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MONEY ADVICE 

 

How to Protect Yourself from Fake Cheques

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In today’s digital world, cheques are less popular than they used to be in the past. That’s why it’s surprising to learn cheque fraud is still happening as frequently as ever, especially on social media. Although it can happen to anyone, studies have found that victims of cheque fraud tend to be younger adults. Don’t fret, though: here’s what you need to know to protect yourself.

Why it matters

Cheque fraud can take many forms. It may be a stolen or counterfeit cheque used to pay for a purchase. Or a legitimate cheque that was altered to change the amount or payee. Another common scam involves receiving a cheque for more than what's owed. Victims will then be informed that they’ve been “overpaid” and asked to transfer the difference, only to find out that the cheque has bounced.

As the recipient of a cheque, it’s important to note that you’re responsible for any funds. Meaning: if it’s determined to be fraudulent after it’s in your account, banks have the right to recover the amount from you.


How to spot a fake cheque

While this may sound intimidating, the good news is that there are tell-tale ways to spot fake cheques. Here are several of them.

Digital cheques. If you’re sent an image of a cheque through social media or as an email attachment and asked to print it out to deposit it, this is a red flag. You must have the original cheque in your physical possession to get the funds.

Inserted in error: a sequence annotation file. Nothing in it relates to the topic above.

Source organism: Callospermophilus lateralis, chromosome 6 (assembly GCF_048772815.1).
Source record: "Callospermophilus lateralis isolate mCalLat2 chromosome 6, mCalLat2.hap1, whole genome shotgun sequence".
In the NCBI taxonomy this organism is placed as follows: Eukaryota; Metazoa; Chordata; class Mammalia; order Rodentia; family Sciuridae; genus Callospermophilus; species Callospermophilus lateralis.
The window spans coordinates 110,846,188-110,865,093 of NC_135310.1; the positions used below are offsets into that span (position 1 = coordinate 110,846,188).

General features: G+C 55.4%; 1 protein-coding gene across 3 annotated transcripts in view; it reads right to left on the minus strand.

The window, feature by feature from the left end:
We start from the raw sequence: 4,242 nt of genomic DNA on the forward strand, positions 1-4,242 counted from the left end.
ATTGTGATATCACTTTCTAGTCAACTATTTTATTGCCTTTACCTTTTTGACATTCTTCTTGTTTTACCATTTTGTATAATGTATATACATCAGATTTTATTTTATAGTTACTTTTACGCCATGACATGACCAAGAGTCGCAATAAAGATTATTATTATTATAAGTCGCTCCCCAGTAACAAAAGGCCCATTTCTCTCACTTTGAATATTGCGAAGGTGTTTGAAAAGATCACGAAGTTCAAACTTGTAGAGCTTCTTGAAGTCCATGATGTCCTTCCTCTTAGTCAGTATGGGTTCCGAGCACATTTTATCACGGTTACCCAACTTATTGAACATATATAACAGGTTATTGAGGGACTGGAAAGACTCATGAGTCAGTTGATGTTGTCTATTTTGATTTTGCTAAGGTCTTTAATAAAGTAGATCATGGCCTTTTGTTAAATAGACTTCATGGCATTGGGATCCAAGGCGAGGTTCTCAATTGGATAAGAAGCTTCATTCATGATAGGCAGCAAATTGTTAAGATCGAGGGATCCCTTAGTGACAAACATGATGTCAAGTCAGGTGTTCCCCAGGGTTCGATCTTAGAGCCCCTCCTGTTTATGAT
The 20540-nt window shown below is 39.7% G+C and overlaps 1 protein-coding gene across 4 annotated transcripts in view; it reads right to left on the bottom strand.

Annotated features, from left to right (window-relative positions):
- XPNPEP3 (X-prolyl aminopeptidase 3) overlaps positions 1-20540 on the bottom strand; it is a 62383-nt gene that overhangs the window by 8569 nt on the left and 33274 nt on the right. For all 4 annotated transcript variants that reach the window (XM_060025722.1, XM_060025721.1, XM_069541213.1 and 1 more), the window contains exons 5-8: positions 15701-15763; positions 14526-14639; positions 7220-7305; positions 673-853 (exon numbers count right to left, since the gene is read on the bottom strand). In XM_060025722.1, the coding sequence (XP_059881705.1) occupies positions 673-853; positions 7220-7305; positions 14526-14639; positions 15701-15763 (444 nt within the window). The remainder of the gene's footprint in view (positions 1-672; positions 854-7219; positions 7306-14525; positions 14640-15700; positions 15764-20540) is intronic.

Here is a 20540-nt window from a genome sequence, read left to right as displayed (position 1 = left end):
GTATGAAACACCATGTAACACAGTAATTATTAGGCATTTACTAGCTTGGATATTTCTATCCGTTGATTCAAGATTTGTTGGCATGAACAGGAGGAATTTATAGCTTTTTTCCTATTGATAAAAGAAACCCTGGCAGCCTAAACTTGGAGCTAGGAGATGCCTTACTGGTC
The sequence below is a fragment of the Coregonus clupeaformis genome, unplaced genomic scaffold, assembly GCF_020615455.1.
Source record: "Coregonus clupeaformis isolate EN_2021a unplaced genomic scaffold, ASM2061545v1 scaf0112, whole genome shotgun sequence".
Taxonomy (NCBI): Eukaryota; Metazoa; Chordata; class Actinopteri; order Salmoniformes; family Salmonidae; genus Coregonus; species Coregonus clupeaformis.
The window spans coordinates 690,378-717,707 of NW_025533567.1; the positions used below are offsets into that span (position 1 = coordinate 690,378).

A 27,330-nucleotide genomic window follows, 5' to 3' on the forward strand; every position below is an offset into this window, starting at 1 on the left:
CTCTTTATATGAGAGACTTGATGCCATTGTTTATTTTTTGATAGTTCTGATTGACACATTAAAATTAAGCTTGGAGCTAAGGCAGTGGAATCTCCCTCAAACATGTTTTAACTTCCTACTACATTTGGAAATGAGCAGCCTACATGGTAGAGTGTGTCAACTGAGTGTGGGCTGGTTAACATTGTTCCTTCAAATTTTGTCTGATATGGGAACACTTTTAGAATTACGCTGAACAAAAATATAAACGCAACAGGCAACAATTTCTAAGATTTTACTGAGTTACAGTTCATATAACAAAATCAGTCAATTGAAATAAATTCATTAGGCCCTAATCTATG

Unusual requests. If you’re pressured to quickly send back the “overpayment” via Interac e-Transfer® or another payment method after depositing the funds, this is another sign of a scam. Remember: even though funds initially appear in your account, it doesn’t mean the cheque is legitimate.

Name inconsistencies. Be wary of inconsistencies with payor names. Pay attention to whether the name on the cheque matches that of the individual that you’re communicating with on social media.

Cheque quality. Does the message "for mobile deposit only" appear on the back of the cheque? All cheques can be negotiated in person at the bank — so be cautious if you see this noted on one. Also, examine whether the font on the payee line differs from the rest of the cheque or if it’s irregular in other sections.

Location. Note the province that the cheque is drawn on. Is it from an out of province financial institution? Again, consider whether this makes sense based on what you know of the payee.


Tips to protect your cheques

  • Ensure they are kept in a secure location and never leave them unattended in your car. If you no longer need them, shred them.
  • Don’t write post-dated cheques and try to limit the number of cheques you write. Instead, opt for other payment methods like Interac e-Transfers or money wires.
  • Check your accounts regularly to ensure the cheques have cleared properly.


Visit our security page for more information.
If you suspect that you have been a victim of fraud where it relates to your account(s), please call our Member Advice Centre or visit your branch right away.